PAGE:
Guardianship of a Minor in Maryland

In Maryland, guardianship of a minor proceedings usually result from two circumstances. The first circumstance occurs when a minor child has inherited or is receiving property of any kind. A minor child can inherit or receive property when there is the death of a grandparent or a parent, and sometimes the minor is awarded some sort of award as a result of a personal injury lawsuit or some other similar matter.

Due to the complexities that come with the guardianship of a minor, it is important to retain a Maryland guardianship lawyer to help navigate the process.

Types of Guardianship

When an individual is seeking guardianship of a minor, they have the option of seeking either guardianship of the property or guardianship of the person. In the event where a child has lost both parents, it is possible that another family member or friend is seeking guardianship of both capacities.

Guardianship of the person would allow the guardian to make healthcare, living, and medical decisions for the child. Guardianship of the property would allow an individual to control any assets for the child or manage any assets on behalf of the child.

Common Misconceptions

One common misconception is that the naming of a guardian in the last will and testament serves as the authority for an individual to act on behalf of a child. For example, it is very common for an individual who has minor children to name a preferred guardian in their last will and testament. However, nomination of that guardian does not give the guardian the authority to act on behalf of the child without petitioning the court to appoint them as guardian of the person or the property on behalf of the minor.

Understanding the Process in Maryland

The process of becoming a guardian of a minor in Maryland can be complex because it requires a court proceeding. The individual that wishes to be a guardian must petition the court to become guardian. All of the individuals interested in the child’s life are identified to receive all information regarding the court proceedings, including the petition from the court.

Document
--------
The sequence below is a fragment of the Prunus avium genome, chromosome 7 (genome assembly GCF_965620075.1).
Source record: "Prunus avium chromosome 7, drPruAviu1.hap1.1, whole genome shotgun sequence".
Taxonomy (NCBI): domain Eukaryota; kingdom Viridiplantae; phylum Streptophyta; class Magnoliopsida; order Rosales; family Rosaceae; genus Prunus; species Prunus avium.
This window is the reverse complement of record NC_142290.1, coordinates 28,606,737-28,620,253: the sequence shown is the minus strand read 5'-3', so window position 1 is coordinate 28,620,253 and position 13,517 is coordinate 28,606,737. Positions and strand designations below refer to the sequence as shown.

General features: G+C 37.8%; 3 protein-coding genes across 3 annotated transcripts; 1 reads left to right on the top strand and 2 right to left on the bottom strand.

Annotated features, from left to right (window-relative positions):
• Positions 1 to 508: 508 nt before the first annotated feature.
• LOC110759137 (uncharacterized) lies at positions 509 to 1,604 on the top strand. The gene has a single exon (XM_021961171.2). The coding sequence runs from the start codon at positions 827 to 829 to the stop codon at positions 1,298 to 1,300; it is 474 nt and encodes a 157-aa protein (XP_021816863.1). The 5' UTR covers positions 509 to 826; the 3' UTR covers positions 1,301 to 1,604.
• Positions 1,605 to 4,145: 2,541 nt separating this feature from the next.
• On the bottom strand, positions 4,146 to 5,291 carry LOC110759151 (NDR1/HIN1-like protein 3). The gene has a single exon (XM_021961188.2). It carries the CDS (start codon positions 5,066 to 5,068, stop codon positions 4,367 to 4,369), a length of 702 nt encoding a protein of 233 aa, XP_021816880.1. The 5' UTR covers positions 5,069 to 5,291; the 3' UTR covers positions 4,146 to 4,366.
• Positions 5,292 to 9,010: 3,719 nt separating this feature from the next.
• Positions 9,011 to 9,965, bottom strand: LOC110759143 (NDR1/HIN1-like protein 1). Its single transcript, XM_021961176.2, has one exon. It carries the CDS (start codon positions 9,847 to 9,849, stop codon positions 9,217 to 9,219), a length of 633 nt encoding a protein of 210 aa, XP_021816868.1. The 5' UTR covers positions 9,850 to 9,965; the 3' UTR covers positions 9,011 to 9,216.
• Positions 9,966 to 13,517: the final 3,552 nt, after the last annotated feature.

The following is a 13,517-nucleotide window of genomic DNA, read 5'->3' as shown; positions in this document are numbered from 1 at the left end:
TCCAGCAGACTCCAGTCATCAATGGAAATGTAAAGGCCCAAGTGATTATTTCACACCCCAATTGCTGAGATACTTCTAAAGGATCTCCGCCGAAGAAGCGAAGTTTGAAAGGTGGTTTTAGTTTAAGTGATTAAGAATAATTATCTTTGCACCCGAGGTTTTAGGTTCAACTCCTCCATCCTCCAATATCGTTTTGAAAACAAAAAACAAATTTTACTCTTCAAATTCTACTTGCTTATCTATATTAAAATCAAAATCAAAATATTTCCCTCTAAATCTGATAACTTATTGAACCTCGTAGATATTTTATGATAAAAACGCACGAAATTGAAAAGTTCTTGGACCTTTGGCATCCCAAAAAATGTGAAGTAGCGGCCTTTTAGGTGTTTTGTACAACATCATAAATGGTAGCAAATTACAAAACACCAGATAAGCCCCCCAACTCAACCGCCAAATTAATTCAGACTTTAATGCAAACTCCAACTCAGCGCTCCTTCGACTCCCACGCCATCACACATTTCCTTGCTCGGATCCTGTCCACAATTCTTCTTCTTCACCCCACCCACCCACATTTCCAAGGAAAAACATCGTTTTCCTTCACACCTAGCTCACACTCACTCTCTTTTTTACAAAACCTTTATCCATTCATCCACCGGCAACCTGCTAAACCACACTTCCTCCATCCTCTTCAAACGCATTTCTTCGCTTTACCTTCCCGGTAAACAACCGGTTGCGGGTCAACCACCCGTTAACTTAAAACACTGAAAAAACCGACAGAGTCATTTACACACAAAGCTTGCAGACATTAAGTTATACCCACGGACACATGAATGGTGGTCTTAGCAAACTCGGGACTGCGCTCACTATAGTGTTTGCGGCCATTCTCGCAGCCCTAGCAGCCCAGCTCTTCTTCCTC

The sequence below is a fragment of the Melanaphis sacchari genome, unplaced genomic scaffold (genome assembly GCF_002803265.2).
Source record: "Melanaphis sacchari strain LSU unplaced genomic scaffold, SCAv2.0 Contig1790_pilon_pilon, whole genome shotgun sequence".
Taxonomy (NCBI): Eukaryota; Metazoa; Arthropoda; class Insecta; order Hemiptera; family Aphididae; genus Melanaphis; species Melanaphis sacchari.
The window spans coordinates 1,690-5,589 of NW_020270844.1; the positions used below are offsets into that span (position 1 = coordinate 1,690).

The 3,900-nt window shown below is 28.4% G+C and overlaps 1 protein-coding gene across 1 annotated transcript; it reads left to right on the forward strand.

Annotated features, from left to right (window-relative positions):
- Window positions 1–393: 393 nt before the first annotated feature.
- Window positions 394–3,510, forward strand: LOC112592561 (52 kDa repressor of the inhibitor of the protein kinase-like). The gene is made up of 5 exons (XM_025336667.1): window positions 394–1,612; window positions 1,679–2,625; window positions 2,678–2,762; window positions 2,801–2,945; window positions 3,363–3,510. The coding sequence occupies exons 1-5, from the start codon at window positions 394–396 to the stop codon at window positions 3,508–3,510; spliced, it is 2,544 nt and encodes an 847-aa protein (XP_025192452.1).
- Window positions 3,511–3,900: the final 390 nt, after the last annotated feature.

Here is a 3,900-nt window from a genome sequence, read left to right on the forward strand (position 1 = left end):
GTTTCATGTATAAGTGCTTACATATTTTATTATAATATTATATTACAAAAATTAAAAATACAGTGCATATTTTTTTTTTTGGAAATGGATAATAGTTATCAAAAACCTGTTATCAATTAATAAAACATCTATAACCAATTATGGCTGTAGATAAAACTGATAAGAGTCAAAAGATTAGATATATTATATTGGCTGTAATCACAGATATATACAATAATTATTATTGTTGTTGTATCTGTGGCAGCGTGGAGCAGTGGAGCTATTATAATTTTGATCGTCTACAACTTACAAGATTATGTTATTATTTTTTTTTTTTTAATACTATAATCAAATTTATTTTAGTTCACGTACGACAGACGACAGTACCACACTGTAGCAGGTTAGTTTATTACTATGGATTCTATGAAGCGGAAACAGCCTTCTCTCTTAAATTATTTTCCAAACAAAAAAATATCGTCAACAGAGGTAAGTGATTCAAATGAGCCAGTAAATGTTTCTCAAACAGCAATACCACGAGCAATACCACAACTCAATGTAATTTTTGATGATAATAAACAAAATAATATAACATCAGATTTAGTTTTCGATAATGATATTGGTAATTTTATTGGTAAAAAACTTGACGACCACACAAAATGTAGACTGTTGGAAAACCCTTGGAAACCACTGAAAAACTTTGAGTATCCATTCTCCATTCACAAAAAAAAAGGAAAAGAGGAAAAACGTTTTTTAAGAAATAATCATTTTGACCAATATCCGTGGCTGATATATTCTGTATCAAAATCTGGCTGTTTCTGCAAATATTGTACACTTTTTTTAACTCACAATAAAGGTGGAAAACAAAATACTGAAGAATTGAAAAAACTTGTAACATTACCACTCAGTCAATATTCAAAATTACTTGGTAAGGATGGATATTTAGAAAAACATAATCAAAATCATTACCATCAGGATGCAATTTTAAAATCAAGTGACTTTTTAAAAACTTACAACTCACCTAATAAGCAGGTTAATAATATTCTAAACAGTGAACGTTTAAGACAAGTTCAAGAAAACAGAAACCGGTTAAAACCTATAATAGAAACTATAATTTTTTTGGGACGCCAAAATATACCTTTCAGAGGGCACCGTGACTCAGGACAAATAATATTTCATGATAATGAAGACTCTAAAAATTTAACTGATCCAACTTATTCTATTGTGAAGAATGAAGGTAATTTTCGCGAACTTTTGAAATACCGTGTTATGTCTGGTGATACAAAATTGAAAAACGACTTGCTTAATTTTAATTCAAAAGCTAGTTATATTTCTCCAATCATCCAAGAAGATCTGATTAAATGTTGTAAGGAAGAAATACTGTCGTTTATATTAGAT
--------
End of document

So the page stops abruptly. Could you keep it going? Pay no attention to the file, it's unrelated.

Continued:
Other family members and relations may have an opportunity throughout the guardianship process to object to the appointment of the guardian and recommend the appointment of a different guardian. The child’s best interest is always the court’s priority; the court will determine who should be appointed the child’s guardian based on the information presented during the guardianship process.

Oftentimes, individuals that have minor children will name a guardian, in the event of their mutual death, in their last will and testament. The court puts a considerable amount of weight to that selection when appointing a guardian of a minor child. To learn more about the basics of guardianship of minors

Rejection of Petitions

The acceptance of a guardianship or the approval of a guardianship pleading is done on a case by case basis. The court looks at the best interest of the child and makes a determination on the facts of the specific case.

In cases where a guardian is also a parent, the process may be less complicated. In situations where the petitioning individual for guardianship is not a parent, then the case may be complicated by the facts that there might be other individuals who would like to serve as guardian of the child and/or who may object to the pleadings.

Hiring a Maryland Guardianship Attorney

It is important to find an attorney who understands that sometimes guardianship of a minor in Maryland can be a very difficult process; especially in the event where a minor child has recently lost both parents. They can assist clients with understanding the role of guardian, the duties, obligations and the responsibility of being a guardian, and can also alleviate the burden for guardians by assisting with the preparation of the required court reporting throughout the guardianship proceedings.

An attorney can assist you with preparing the pleadings to become guardian of the minor and filing them in the appropriate jurisdiction. An attorney can also help understand what the fiduciary duties are with the different positions of guardian whether it be guardian of the person or guardian of the property. In addition, an attorney can assist by attending any hearings or any trials that are required as a result of the pleading.

Finally, if an individual is appointed guardian of the person or the property, the attorney can assist with the continued court reports that are required throughout the course of the guardianship proceedings.

Ways a Lawyer Can Help

One important step is consulting the guardian to determine the guardianship’s relation to the child. An attorney can assist with advising a guardian on what his or her fiduciary obligations may be when he or she is appointed guardian of the person or of the property. An attorney can make sure that the individual is prepared to take on the responsibility of making those decisions and to continue to comply with the court reporting.

An attorney may also help write the pleadings or the petition that is filed so that a guardian can be appointed by the court.